“It makes me laugh,” said Madip (Yaz) Gill, quoted in numerous papers, “because having the words ‘too’ and ‘correct’ in the same sentence is really bizarre to me. How can you be too correct about something?”
It’s a fair point about a hopelessly slippery term but, as night follows day, Gill’s comments were twisted by some vloggers to suggest that she had called them bizarre.
This is one of the more nauseating rhetorical tricks of the crypto-white supremacist Alt.Right – the assertion of White Victimhood (a claim that White, Christian, males are the real victims of those who have been victimised).
There’s a reason for the Internet injunction “Don’t Feed the Troll!” It takes you nowhere.
I did wonder what the vocal minority would make of It Takes You Away. Would The Doctor’s talk of a “Woolly Rebellion” led by sheep be exposed as leftist vegan propaganda? Did the BBC cast Ellie Wallwork to play a blind girl in order to meet a covert PC quota system aimed at creating a state of “equity” (sic) in which half its staff will be sight impaired?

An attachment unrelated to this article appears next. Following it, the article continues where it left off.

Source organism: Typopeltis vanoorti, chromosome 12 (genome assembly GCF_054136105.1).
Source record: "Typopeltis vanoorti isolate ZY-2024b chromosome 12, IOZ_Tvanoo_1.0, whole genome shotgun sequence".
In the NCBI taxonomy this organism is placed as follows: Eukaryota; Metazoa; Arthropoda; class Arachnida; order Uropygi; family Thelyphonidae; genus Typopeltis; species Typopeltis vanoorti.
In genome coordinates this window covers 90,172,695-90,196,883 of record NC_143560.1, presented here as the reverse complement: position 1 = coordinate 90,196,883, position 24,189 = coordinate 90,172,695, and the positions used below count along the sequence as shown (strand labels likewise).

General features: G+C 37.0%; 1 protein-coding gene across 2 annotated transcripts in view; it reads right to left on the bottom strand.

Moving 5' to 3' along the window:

Or could the plot – in which Graham (Bradley Walsh)and Norwegian widower, Erik (Christian Rubeck), nearly destroy the Universe because of their love for their respective wives – be seen as another example of Chris Chibnall’s imputed imperious yet tortured, male-hating psyche born of unhappy relationships with young women at school attempting to humiliate and stigmatize Christian, heterosexual White men?
Awww, you guessed it; they went with that one.
Personally, I think It Takes You Away was an analogy for Brexit. Norway is not in the European Union, but its trade relationship has been held up as an exemplar for post-Brexit Britain. And The Doctor’s sadness at saying goodbye to the sentient Solitract surely reflected Remoners sadness at leaving behind historic enemies but current allies such as the French?
Wasn’t It takes You Away nothing less than “A Farewell to Frogs?”
Wasn’t The Doctor in effect saying “We’ll always be friends but Britain has to leave you because staying together will destroy both our worlds!” and “It’s the referendum result that takes us away!
Personally, I think It Takes You Away was an analogy for Brexit. Norway is not in the European Union, but its trade relationship has been held up as an exemplar for post-Brexit Britain. And The Doctor’s sadness at saying goodbye to the sentient Solitract surely reflected Remoaners sadness at leaving behind historic enemies, but current allies, such as the French?